This drug is marketed in the U.K. as Optimmune®, and is available as an ointment that is applied to the eye twice daily. Cyclosporin A is a powerful suppressor of the immune system. When applied in very small quantities to the eye, it has very little (if any) effect generally on the immune system, but it does prevent the immune system from destroying local structures such as the tear producing glands. In very advanced cases, where there is complete destruction of the tear glands, this drug may not be effective. However, as long as some tear producing tissue remains, it can regenerate if the immune destruction is stopped in time, and most cases of KCS that are due to the autoimmune problem can be very successfully managed long term by the use of cyclosporin A.
Most cases of sulphonamide induced KCS also respond very well to this treatment. Cyclosporin A has to be used for at least a month to determine if it is going to be effective. Tear production may not have returned completely to normal by that time, but it should be much better than before starting treatment. This drug restores natural tear production which is preferable to any other form of treatment, and in the vast majority of cases is the treatment of choice.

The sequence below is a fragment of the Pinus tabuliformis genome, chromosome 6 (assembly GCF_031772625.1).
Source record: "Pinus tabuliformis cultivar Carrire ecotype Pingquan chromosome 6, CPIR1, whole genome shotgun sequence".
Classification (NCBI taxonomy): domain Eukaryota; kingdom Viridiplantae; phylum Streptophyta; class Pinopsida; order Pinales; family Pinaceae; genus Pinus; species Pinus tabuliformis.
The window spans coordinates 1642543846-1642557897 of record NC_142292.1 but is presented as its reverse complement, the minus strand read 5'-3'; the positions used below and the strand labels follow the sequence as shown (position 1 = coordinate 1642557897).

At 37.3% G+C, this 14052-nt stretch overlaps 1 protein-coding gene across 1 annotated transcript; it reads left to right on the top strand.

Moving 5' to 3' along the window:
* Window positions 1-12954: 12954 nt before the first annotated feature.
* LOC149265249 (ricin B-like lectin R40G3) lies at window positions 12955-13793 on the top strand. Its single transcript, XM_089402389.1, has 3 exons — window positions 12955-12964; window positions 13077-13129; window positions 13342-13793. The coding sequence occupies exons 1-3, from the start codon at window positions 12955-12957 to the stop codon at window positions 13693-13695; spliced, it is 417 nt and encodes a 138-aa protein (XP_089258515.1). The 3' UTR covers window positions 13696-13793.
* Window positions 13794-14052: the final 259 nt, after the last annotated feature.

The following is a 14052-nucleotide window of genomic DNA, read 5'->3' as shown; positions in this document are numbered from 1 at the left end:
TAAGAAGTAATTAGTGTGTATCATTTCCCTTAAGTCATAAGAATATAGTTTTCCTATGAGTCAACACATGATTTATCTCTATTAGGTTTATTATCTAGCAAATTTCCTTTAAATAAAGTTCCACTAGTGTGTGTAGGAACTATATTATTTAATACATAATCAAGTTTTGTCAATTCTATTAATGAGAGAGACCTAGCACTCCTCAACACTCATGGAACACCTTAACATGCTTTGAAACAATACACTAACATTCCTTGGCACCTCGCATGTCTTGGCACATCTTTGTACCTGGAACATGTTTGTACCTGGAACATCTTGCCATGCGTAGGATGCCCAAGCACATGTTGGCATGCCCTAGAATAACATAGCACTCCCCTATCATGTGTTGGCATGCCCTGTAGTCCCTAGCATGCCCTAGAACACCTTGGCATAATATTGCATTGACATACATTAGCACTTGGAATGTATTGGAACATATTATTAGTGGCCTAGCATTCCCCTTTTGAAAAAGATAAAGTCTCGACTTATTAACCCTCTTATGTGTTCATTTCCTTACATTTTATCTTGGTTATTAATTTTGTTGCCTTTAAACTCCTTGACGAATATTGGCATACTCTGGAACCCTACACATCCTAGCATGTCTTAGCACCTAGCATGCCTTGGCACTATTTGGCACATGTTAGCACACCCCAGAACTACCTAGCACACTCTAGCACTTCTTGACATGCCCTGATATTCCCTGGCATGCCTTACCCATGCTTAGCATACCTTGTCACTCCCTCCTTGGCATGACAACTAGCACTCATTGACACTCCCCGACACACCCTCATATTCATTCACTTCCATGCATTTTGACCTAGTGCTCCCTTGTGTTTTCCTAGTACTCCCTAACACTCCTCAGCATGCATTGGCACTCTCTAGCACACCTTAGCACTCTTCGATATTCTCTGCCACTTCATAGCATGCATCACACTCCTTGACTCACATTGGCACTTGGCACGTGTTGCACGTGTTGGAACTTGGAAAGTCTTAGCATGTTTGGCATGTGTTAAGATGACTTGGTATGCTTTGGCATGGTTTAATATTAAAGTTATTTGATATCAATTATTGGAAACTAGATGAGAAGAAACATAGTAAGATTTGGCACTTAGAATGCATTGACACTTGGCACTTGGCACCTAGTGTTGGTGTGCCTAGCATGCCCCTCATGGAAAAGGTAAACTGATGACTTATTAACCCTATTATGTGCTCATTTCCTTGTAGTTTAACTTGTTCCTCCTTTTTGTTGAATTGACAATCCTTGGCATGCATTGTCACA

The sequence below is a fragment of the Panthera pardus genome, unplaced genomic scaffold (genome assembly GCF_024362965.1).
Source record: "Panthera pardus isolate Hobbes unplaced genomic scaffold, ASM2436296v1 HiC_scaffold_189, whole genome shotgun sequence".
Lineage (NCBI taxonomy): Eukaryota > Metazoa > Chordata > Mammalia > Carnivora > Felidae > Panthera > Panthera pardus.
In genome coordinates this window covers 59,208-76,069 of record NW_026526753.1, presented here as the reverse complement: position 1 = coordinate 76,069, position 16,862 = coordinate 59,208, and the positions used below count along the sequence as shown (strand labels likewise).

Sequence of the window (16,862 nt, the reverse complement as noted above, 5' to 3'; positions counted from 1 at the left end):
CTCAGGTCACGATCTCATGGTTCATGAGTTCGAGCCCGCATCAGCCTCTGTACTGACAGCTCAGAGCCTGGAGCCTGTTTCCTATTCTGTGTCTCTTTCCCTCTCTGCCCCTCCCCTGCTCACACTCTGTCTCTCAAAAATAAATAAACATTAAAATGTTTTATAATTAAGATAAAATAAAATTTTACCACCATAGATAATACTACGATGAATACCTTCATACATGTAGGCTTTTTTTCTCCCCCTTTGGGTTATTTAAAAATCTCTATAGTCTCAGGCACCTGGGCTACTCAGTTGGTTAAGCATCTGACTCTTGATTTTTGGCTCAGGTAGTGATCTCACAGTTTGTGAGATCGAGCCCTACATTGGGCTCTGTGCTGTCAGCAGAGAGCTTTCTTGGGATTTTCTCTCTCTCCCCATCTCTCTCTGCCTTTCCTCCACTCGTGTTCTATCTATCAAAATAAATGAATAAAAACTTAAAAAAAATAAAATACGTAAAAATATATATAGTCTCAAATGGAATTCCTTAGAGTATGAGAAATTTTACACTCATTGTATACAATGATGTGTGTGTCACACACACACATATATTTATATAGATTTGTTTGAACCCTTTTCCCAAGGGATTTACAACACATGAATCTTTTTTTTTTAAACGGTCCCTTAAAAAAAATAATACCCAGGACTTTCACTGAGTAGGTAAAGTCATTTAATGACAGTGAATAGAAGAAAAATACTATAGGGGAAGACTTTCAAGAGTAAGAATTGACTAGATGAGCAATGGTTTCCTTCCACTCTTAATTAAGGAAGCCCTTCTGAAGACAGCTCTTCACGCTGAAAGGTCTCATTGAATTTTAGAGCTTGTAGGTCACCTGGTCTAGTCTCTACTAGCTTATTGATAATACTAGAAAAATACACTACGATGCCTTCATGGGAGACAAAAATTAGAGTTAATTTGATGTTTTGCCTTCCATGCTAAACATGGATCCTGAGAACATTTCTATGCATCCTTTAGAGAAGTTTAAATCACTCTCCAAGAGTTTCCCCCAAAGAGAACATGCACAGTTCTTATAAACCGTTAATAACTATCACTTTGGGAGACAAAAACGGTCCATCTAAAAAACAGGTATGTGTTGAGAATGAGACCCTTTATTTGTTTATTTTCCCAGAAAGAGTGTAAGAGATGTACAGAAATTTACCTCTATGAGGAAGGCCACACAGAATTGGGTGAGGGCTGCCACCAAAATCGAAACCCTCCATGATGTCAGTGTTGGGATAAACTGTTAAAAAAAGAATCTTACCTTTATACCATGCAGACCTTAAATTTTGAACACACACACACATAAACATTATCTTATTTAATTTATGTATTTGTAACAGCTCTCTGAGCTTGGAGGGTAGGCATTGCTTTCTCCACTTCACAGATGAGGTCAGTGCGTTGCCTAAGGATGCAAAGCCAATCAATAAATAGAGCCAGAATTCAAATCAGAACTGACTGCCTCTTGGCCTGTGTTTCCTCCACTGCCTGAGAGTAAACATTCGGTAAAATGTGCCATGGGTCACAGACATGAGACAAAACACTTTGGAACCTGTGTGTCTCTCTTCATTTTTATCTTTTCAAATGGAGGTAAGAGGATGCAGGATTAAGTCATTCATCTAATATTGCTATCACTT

Where KCS is unsuitable for medical management for whatever reason, there is a surgical procedure to move the outflow from one of the salivary glands into the eye. The salivary gland involved is called the “parotid gland”, and is found at the base of the ear. The operation is called “Parotid Duct Transposition.” This gland has a long, easily identified, robust duct that empties into the mouth at the level of the 4th upper premolar tooth, (in the dog, this is the largest of the upper cheek teeth).